Share Facebook Twitter Google + LinkedIn Pinterest Jon Miller, Fairfield CountyWe are about half done harvesting the wheat. The first 80 acres of wheat we did was extremely wet but we ran it anyway. It seems like that freeze in May maybe affected how it matured but didn’t really affect the yield. We had some a little above 30% moisture. Most of it ran between 25% and 30% in that field. Then we had that rain last week and got anywhere from two to three inches on about all of our fields. We started with wheat again then on Saturday and the moisture was still in the upper 20s. The lowest was about 18% yesterday.We got between a quarter- and a half-inch overnight. We may start mowing straw this afternoon and running wheat again later today. The second half should go faster and it looks like we have a good forecast this week.The first couple of wheat loads had decent test weight and quality. The yield was better than expected after that cold snap we had this spring and the bale count on the first 80 acres has been extremely high. It seems like the variety we are in now is about 10 bushels below the earlier wheat we harvested. I think overall the yield ought to be above average and if the quality stays it should be a decent year for wheat.We were losing yield on the corn before we got that rain. Even though we had two or three inches, it came so fast that a lot of it ran off. We’ll take anything we can get as dry as we were. On some of the lighter banks the corn was turning a whitish purple. It was curled tight before that rain came through.We were able to plant our first double-crop beans last week and the first 25 acres are already out of the ground. The calendar is still on our side, but if it hadn’t rained, planting double-crops would be questionable for some of our fields.So far weed control has been OK but we are finding a lot of little marestail coming up in the wheat. We are planting some Liberty beans for double-crops to help control the marestail after the wheat.For the rest of this week’s reports, click here.
VideoCopilot’s Andrew Kramer recently took to the stage at the After Effects World Conference to share his advice for building a creative career.The rise of Andrew Kramer of VideoCopilot.net is an inspiring tale – from helpful internet tutorial creator, to After Effects trainer and bespoke plugins producer, to feature film visual effects specialist. Andrew was invited to present this year’s keynote address at the After Effects World Conference and he delivered a hilarious and informative talk breaking down his insights on how to build a career as a creative artist. The keynote was focused on motion graphic and visual effects creative work, but the lessons apply to many other creative spheres.1. Define prioritiesAndrew made a really great point at the start of his talk, which was that we need to be aware of, and focus on the things that we want to prioritize in life. In the busyness of life our real priorities can slip away and the hindsight revelation for Andrew was that he was focusing on his work more than his family. Many of us we want to be successful at any cost, but if we don’t take the time to figure out what really matters in life we could lose it along the way.2. Cut out the junkA lot of Andrew’s talk has the same point being reinforced in several ways. If you want to get anything good done you’re going to have to cut out the distractions, games and time wasting.3. Learn by doingWith so much knowledge freely available online we can often mistake watching a tutorial for acquiring new experience. Only through trying, making mistakes and solving problems for yourself will you truly acquire experience, knowledge and new abilities. As Andrew kept saying – just get out there and make something.4. Take risks to stand outAndrew’s suggestion would be to spend the time and creative energy to make 25 seconds of really good original content, than to try to recreate a generic showreel demonstrating your core abilities of all the usual things. He pointed to Peter Quinn’s spoof motion graphics showreel as a good example of something clever and a little risky that get’s people’s attention.5. Who knows where you could end up!Be passionate and committed to what you love and you could end up working for JJ Abrams, running a thriving business and growing a family too.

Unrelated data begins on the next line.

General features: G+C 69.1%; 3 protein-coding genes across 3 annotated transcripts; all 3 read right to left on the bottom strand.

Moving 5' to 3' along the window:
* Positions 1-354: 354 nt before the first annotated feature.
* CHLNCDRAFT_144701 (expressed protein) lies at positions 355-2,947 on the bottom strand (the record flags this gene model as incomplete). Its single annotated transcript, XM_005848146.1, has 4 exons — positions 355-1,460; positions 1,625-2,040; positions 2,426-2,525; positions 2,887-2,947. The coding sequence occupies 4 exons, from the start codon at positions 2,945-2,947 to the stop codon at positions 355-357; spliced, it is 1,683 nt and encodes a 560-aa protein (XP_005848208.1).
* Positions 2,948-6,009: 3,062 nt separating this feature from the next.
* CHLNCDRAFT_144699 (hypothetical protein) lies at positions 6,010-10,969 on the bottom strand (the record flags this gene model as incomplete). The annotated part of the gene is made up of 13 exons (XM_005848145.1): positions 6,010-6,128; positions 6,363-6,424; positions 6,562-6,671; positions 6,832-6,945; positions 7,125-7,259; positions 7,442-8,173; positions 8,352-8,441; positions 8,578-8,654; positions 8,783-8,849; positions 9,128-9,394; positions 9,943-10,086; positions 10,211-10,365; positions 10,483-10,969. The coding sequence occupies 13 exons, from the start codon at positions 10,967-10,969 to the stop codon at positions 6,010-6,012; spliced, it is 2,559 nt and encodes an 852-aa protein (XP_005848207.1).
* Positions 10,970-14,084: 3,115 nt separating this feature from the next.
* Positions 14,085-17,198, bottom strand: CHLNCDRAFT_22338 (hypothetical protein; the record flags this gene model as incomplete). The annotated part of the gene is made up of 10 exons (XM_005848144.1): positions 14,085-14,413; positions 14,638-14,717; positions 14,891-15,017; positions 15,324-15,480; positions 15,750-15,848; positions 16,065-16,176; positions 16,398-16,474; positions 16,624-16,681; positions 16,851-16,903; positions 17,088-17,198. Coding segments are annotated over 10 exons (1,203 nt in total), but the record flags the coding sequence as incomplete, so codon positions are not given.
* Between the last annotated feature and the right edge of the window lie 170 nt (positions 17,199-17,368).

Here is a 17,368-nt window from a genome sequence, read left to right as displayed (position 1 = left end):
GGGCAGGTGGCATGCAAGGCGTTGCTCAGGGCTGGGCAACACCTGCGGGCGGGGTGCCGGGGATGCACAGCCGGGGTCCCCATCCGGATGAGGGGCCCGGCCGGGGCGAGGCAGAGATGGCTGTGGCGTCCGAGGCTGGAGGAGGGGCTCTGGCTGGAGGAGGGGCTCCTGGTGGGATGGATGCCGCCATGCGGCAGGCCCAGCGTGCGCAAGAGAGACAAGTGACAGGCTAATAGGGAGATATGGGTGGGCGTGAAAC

Sports Related Videospowered by AdSparcRead Next TS Kammuri to enter PAR possibly a day after SEA Games opening LOOK: Joyce Pring goes public with engagement to Juancho Triviño Rookie aspirants got a chance to showcase their talents in front of coaches during the two-day rookie combine at Gatorade Gym.The 2018 PBA Rookie Draft is on Sunday at Robinsons Ermita.ADVERTISEMENT MOST READ Hotel management clarifies SEAG footballers’ kikiam breakfast issue SEA Games: Biñan football stadium stands out in preparedness, completion Photo by Tristan Tamayo/INQUIRER.netPhoto by Tristan Tamayo/INQUIRER.netPhoto by Tristan Tamayo/INQUIRER.netPhoto by Tristan Tamayo/INQUIRER.netPhoto by Tristan Tamayo/INQUIRER.netPhoto by Tristan Tamayo/INQUIRER.netPhoto by Tristan Tamayo/INQUIRER.netPhoto by Tristan Tamayo/INQUIRER.netPhoto by Tristan Tamayo/INQUIRER.netPhoto by Tristan Tamayo/INQUIRER.netPhoto by Tristan Tamayo/INQUIRER.netPhoto by Tristan Tamayo/INQUIRER.netPhoto by Tristan Tamayo/INQUIRER.netPhoto by Tristan Tamayo/INQUIRER.netPhoto by Tristan Tamayo/INQUIRER.netPhoto by Tristan Tamayo/INQUIRER.netPhoto by Tristan Tamayo/INQUIRER.netPhoto by Tristan Tamayo/INQUIRER.netPhoto by Tristan Tamayo/INQUIRER.netPhoto by Tristan Tamayo/INQUIRER.netPhoto by Tristan Tamayo/INQUIRER.netPhoto by Tristan Tamayo/INQUIRER.netPhoto by Tristan Tamayo/INQUIRER.net SEA Games: Biñan football stadium stands out in preparedness, completion Lacson: 2019 budget delay due to P75-B House ‘insertion’ FEATURED STORIESSPORTSPrivate companies step in to help SEA Games hostingSPORTSSEA Games: Biñan football stadium stands out in preparedness, completionSPORTSUrgent reply from Philippine football chief Is Luis Manzano planning to propose to Jessy Mendiola? Geje Eustaquio considering career in mountain biking after mixed martial arts LATEST STORIES Ejercito casts ballot in San Juan PLAY LIST 00:55Ejercito casts ballot in San Juan03:4520% of NBP inmates die every year01:53Bilibid hospital chief: No hard evidence of ‘overstaying’ for sale02:42PH underwater hockey team aims to make waves in SEA Games01:44Philippines marks anniversary of massacre with calls for justice01:19Fire erupts in Barangay Tatalon in Quezon City01:07Trump talks impeachment while meeting NCAA athletes02:49World-class track facilities installed at NCC for SEA Games02:11Trump awards medals to Jon Voight, Alison Krauss Private companies step in to help SEA Games hosting Don’t miss out on the latest news and information. View comments